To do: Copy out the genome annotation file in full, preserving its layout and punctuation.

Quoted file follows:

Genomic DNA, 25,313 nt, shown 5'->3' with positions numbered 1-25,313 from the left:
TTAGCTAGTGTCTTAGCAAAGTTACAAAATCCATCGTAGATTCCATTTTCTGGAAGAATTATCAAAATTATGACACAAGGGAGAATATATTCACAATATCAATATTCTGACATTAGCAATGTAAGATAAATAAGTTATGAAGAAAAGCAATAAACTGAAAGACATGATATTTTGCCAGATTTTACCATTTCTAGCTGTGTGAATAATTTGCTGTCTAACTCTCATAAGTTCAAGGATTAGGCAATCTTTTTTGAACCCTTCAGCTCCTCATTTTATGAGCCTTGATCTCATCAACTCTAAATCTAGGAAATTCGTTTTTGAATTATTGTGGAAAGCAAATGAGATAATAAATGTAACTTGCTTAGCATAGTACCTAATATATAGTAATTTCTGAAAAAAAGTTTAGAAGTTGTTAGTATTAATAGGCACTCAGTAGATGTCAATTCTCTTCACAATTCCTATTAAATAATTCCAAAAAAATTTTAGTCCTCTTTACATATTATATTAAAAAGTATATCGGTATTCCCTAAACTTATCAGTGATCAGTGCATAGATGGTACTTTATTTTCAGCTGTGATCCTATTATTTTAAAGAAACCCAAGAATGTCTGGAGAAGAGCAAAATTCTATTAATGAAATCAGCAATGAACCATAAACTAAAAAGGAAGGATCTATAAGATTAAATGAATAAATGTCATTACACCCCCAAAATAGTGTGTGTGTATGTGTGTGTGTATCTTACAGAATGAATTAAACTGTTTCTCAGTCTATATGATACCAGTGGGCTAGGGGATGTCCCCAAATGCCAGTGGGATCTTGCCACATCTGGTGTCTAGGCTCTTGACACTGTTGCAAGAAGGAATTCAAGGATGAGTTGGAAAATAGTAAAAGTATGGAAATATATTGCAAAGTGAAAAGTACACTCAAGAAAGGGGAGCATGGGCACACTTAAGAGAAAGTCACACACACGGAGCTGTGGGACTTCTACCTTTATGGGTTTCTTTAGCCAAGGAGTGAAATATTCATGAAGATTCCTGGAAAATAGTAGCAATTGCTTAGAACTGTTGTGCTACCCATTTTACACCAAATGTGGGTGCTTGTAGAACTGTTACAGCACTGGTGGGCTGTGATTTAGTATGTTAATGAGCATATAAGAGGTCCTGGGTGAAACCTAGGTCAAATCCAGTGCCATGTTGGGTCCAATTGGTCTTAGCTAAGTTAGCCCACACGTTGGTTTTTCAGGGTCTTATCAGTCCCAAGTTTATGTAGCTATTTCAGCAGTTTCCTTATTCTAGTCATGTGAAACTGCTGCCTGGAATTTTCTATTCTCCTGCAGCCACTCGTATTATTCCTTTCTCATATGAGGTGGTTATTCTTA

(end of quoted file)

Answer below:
Genomic DNA, 25,313 nt, shown 5'->3' with positions numbered 1-25,313 from the left:
TTAGCTAGTGTCTTAGCAAAGTTACAAAATCCATCGTAGATTCCATTTTCTGGAAGAATTATCAAAATTATGACACAAGGGAGAATATATTCACAATATCAATATTCTGACATTAGCAATGTAAGATAAATAAGTTATGAAGAAAAGCAATAAACTGAAAGACATGATATTTTGCCAGATTTTACCATTTCTAGCTGTGTGAATAATTTGCTGTCTAACTCTCATAAGTTCAAGGATTAGGCAATCTTTTTTGAACCCTTCAGCTCCTCATTTTATGAGCCTTGATCTCATCAACTCTAAATCTAGGAAATTCGTTTTTGAATTATTGTGGAAAGCAAATGAGATAATAAATGTAACTTGCTTAGCATAGTACCTAATATATAGTAATTTCTGAAAAAAAGTTTAGAAGTTGTTAGTATTAATAGGCACTCAGTAGATGTCAATTCTCTTCACAATTCCTATTAAATAATTCCAAAAAAATTTTAGTCCTCTTTACATATTATATTAAAAAGTATATCGGTATTCCCTAAACTTATCAGTGATCAGTGCATAGATGGTACTTTATTTTCAGCTGTGATCCTATTATTTTAAAGAAACCCAAGAATGTCTGGAGAAGAGCAAAATTCTATTAATGAAATCAGCAATGAACCATAAACTAAAAAGGAAGGATCTATAAGATTAAATGAATAAATGTCATTACACCCCCAAAATAGTGTGTGTGTATGTGTGTGTGTATCTTACAGAATGAATTAAACTGTTTCTCAGTCTATATGATACCAGTGGGCTAGGGGATGTCCCCAAATGCCAGTGGGATCTTGCCACATCTGGTGTCTAGGCTCTTGACACTGTTGCAAGAAGGAATTCAAGGATGAGTTGGAAAATAGTAAAAGTATGGAAATATATTGCAAAGTGAAAAGTACACTCAAGAAAGGGGAGCATGGGCACACTTAAGAGAAAGTCACACACACGGAGCTGTGGGACTTCTACCTTTATGGGTTTCTTTAGCCAAGGAGTGAAATATTCATGAAGATTCCTGGAAAATAGTAGCAATTGCTTAGAACTGTTGTGCTACCCATTTTACACCAAATGTGGGTGCTTGTAGAACTGTTACAGCACTGGTGGGCTGTGATTTAGTATGTTAATGAGCATATAAGAGGTCCTGGGTGAAACCTAGGTCAAATCCAGTGCCATGTTGGGTCCAATTGGTCTTAGCTAAGTTAGCCCACACGTTGGTTTTTCAGGGTCTTATCAGTCCCAAGTTTATGTAGCTATTTCAGCAGTTTCCTTATTCTAGTCATGTGAAACTGCTGCCTGGAATTTTCTATTCTCCTGCAGCCACTCGTATTATTCCTTTCTCATATGAGGTGGTTATTCTTA